Two digital oscilloscopes are dedicated to NMR readout – one for the analysis line NMRs and one for the spectrograph NMRs. The scopes are located in the S3 mezzanine. They are isolated from clean ground because this signals from the NMR probes are on a dirty ground.
Due to the location of the NMR probes in the dipoles of both the S800 analysis line and spectrograph, the NMR signals are usually too small for the NMR module to lock on. This has been a long standing problem which required the users to manually search the resonance, a painful and lengthy process (especially at 3:00 AM!), as well as costly in beam time. The improvement made in 2001 was a remote control panel for the NMR modules that prevented the users from having to enter the vault in order to measure the fields and match the dipoles. Although it greatly shortened the amount of time and energy spent in performing those tasks, it still remained laborious compared to a fully autonomous system like the NMR program running on the A1900 for which the signals are strong enough for the module to lock on.
The solution implemented on the S800 uses digital oscilloscopes to digitize the NMR signal. The digitized signal is then used in a program that calculates the position of the resonance and deduces the value of the magnetic field. This program (written in Tcl/Tk) is fully autonomous and automatically writes the measured Brho values to the relevant EPICS channels. In addition, it offers the possibility to match the dipoles by pairs and keeps a log file of the measured fields.
The NMR running programs for both the S800 analysis line and spectrograph dipoles can be started by logging in to exp-s3-nmr.ftc (10.40.230.111) accessible from the EXP network, namely, from a whatever computer connected to the EXP network,
$ ssh [your-user-name-on-EXP]@exp-s3-nmr -Y
and typing, for the analysis line dipoles
$ /usr/bin/wish /srv/s3-nmr/analysis/analysis.tcl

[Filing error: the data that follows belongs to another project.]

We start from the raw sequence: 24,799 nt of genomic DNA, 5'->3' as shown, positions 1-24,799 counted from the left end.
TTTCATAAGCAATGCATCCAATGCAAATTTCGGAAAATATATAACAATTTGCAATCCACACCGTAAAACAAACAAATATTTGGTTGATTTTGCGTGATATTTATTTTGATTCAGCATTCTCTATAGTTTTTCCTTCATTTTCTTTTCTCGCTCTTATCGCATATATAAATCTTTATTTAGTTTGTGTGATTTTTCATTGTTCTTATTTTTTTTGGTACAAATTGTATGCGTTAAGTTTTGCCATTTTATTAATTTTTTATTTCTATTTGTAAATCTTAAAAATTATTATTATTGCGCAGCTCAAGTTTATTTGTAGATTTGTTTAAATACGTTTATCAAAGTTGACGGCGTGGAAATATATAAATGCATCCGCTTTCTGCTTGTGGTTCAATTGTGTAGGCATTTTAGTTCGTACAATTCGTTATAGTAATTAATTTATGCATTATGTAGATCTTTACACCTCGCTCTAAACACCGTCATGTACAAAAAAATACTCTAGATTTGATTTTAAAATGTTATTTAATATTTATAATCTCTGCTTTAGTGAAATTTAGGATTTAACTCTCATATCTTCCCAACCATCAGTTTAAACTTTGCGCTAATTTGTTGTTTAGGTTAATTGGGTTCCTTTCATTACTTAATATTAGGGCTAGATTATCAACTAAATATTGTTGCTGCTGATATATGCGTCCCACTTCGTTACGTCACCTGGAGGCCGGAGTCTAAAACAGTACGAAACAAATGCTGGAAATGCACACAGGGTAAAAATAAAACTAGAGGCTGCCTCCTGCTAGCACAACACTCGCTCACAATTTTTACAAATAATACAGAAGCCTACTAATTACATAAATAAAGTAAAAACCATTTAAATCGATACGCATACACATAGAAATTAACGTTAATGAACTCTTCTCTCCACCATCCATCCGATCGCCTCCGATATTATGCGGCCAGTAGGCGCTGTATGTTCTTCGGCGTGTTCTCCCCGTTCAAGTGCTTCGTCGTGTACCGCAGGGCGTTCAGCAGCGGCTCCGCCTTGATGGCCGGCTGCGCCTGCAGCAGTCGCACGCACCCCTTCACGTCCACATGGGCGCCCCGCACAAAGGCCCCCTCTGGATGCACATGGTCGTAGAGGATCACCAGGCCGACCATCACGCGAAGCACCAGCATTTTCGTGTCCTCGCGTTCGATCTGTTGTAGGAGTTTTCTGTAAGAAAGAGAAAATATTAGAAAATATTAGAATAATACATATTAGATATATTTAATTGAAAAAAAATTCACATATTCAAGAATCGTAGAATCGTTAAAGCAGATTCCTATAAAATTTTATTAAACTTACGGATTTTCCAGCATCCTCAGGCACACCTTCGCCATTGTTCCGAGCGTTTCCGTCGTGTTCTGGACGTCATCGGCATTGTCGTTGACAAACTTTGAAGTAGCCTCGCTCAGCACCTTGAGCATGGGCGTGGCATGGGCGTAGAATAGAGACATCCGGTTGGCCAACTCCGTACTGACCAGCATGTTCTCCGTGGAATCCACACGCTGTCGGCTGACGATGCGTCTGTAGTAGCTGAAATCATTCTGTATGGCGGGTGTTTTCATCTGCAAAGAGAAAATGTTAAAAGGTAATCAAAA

and for the spectrograph dipoles
$ /usr/bin/wish /srv/s3-nmr/spectrograph/spectrograph.tcl
Now press start on the GUI, which is shown below, and you should see a field reading. Sometimes the initialization of these applications fail. In that case check section "Troubleshooting" below). The picture below shows the NMR panel for the S800 Analysis Line GUI as an example. The top (yellow) panel shows the data relevant to the NMR module, the middle (pink) the digitized signal from the oscilloscope and the bottom (blue) the status and measurements for the dipoles.
A solution has been implemented for the case where one user needs to run the NMR software via the 'wish' command, but another user is already running it.
If a user is running 'wish' (usually 2 processes, one for analysis and one for spectrograph) and another user needs to run it instead, they can do the following:
$ ps aux | grep wish $ sudo -u usernameRunningWish pkill wish
and you should be able to run the NMR software.
The NMR program constantly checks the status of the various dipoles from the EPICS system and updates the status column. In addition, the program checks the log file at startup for the closest previously measured value. In case no previous measurement can be used the program searches for a signal around the guessed value of the field. This search can take some time if the calibration is off or the hysteresis of the dipole is large. The maximum number of attempts is limited to 200. After that the status is marked as “Failed” and the program gives up on this dipole.
In order to reduce the searching time, the program tries to guess the field from the following sources, in priority order: